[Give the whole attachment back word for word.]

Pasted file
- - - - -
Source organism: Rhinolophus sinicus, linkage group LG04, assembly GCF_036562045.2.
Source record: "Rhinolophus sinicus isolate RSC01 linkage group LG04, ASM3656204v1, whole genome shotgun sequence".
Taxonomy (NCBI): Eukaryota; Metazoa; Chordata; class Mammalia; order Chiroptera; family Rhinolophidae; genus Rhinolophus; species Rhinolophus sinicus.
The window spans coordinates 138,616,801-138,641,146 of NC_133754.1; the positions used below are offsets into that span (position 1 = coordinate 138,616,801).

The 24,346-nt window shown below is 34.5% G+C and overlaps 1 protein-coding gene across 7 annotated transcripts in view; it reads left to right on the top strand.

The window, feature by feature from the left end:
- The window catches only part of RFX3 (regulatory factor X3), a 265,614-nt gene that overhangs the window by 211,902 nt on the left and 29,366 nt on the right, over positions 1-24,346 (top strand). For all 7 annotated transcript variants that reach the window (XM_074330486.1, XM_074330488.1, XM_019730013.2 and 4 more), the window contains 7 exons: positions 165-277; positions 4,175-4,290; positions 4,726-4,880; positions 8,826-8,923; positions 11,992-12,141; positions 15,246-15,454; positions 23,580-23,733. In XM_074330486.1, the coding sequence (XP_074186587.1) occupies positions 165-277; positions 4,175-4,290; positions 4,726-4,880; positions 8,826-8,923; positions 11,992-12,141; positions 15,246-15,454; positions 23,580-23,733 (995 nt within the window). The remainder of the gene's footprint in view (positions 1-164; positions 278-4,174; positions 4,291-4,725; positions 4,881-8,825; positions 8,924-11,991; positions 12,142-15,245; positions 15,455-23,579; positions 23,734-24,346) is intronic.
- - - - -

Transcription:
Source organism: Rhinolophus sinicus, linkage group LG04, assembly GCF_036562045.2.
Source record: "Rhinolophus sinicus isolate RSC01 linkage group LG04, ASM3656204v1, whole genome shotgun sequence".
Taxonomy (NCBI): Eukaryota; Metazoa; Chordata; class Mammalia; order Chiroptera; family Rhinolophidae; genus Rhinolophus; species Rhinolophus sinicus.
The window spans coordinates 138,616,801-138,641,146 of NC_133754.1; the positions used below are offsets into that span (position 1 = coordinate 138,616,801).

The 24,346-nt window shown below is 34.5% G+C and overlaps 1 protein-coding gene across 7 annotated transcripts in view; it reads left to right on the top strand.

The window, feature by feature from the left end:
- The window catches only part of RFX3 (regulatory factor X3), a 265,614-nt gene that overhangs the window by 211,902 nt on the left and 29,366 nt on the right, over positions 1-24,346 (top strand). For all 7 annotated transcript variants that reach the window (XM_074330486.1, XM_074330488.1, XM_019730013.2 and 4 more), the window contains 7 exons: positions 165-277; positions 4,175-4,290; positions 4,726-4,880; positions 8,826-8,923; positions 11,992-12,141; positions 15,246-15,454; positions 23,580-23,733. In XM_074330486.1, the coding sequence (XP_074186587.1) occupies positions 165-277; positions 4,175-4,290; positions 4,726-4,880; positions 8,826-8,923; positions 11,992-12,141; positions 15,246-15,454; positions 23,580-23,733 (995 nt within the window). The remainder of the gene's footprint in view (positions 1-164; positions 278-4,174; positions 4,291-4,725; positions 4,881-8,825; positions 8,924-11,991; positions 12,142-15,245; positions 15,455-23,579; positions 23,734-24,346) is intronic.